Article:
About 40 kilometers from Krakow ( Polish city ) is one of the buildings built by the Nazis during World War II: the Auschwitz extermination camp. Its facilities had five crematory ovens to exterminate the prisoners.
According to most surveys, during the time it was in operation (from 1940 to 1945) approximately 4 million people died, especially Jews, but also Roma people, homosexuals, prisoners of war of various nationalities, German criminals, political prisoners , Spanish exiles, in short, everyone who was considered a threat to the Nazi regime.
We must not forget that Nazi ideology focused on the supremacy of the Aryan race and hatred of Jews, communism and democratic values.
Remembering the history of Auschwitz
Originally, the concentration camp was built to carry out forced labor by Polish prisoners of war, but a few months later Zyklon B gas began to be used to mass exterminate the enemies of Nazism. The Nazi leaders’ plan was known as the final solution to the Jewish question.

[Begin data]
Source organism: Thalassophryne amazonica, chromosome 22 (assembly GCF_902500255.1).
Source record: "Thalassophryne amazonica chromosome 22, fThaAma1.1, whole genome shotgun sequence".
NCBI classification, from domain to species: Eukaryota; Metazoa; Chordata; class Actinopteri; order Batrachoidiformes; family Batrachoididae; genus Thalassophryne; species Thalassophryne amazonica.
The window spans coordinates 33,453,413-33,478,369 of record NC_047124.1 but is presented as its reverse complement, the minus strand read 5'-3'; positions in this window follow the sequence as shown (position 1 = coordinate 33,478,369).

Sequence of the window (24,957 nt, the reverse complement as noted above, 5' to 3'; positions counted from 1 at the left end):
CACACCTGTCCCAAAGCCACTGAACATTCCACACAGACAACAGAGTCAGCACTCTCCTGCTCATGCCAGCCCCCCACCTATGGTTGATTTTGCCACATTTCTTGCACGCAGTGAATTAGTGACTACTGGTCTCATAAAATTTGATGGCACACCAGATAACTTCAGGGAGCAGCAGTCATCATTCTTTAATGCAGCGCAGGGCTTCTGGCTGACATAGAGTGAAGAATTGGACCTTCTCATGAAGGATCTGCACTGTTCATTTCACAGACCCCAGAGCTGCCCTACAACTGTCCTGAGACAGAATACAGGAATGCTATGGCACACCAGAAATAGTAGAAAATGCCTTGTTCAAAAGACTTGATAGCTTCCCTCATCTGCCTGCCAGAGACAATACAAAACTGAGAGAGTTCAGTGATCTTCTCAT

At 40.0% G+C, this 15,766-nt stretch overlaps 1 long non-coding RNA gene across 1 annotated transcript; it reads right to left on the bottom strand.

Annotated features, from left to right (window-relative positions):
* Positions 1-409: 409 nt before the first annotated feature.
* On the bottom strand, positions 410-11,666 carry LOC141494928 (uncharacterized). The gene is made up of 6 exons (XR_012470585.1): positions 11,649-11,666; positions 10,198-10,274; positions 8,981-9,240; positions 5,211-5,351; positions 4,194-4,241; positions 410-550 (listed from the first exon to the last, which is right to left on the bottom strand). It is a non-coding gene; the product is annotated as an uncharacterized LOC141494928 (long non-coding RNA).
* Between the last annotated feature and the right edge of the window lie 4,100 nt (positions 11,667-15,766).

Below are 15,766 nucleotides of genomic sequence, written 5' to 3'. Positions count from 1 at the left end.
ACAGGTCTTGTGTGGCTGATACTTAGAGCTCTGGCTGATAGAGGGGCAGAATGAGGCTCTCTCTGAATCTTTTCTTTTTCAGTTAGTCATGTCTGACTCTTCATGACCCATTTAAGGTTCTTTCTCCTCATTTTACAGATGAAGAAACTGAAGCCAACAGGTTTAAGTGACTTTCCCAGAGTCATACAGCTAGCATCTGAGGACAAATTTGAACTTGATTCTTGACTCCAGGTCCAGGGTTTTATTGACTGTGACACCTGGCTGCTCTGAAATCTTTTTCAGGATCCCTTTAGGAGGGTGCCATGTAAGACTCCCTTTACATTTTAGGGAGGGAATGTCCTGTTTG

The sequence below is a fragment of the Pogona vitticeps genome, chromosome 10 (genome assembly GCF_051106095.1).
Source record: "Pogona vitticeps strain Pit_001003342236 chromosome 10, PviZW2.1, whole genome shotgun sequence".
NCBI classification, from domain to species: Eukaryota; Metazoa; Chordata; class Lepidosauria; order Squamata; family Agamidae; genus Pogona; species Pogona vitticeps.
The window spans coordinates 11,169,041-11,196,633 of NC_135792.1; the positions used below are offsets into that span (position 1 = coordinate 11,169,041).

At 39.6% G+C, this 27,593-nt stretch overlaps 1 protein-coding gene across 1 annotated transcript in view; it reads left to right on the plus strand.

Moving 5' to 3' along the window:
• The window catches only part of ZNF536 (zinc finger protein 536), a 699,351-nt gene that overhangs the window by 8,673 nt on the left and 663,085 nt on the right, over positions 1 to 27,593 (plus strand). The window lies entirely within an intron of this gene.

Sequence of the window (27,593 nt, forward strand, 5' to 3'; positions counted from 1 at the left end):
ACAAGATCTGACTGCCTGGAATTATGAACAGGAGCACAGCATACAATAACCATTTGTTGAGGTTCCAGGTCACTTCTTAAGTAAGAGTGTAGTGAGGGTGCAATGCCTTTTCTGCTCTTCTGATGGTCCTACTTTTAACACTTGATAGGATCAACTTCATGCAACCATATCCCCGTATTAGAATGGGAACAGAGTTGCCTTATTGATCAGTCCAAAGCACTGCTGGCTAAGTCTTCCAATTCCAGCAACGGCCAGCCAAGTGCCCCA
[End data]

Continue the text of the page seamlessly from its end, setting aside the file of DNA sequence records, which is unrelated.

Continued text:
The prisoners were held under the tutelage of the German SS, headed by Heinrich Himmler. Not all inmates were considered equal and each group had its own identifying mark on their clothing. For example, Jews wore a yellow Star of David, political prisoners an inverted red triangle, homosexuals an inverted pink triangle.
The Auschwitz living conditions were sub- human : they slept in barracks, food was scarce, there were epidemics, sexual exploitation, temperatures below zero degrees.
Before Auschwitz was released by the communist Soviet army, those in charge of the camp destroyed all kinds of evidence to erase the marks of the atrocities committed.
During the sinister history of the extermination camp we can highlight two protagonists: Josef Mengele and Ana Frank. The first was a German doctor who selected his victims to carry out all kinds of human experimentation. The second was a Jewish girl who wrote a diary (which bears her name) during the time she remained hidden with her family , but who was soon also sent to Auschwitz, where she died of typhus.
Auschwitz can now be visited as a museum, as a visitor’s center was opened in 1947
However, this is not a conventional tourist visit, as its purpose is to keep alive the memory that took place there. On the museum’s premises, personal objects of those who were exterminated can be found, as well as their photographs, written memories, drawings, etc.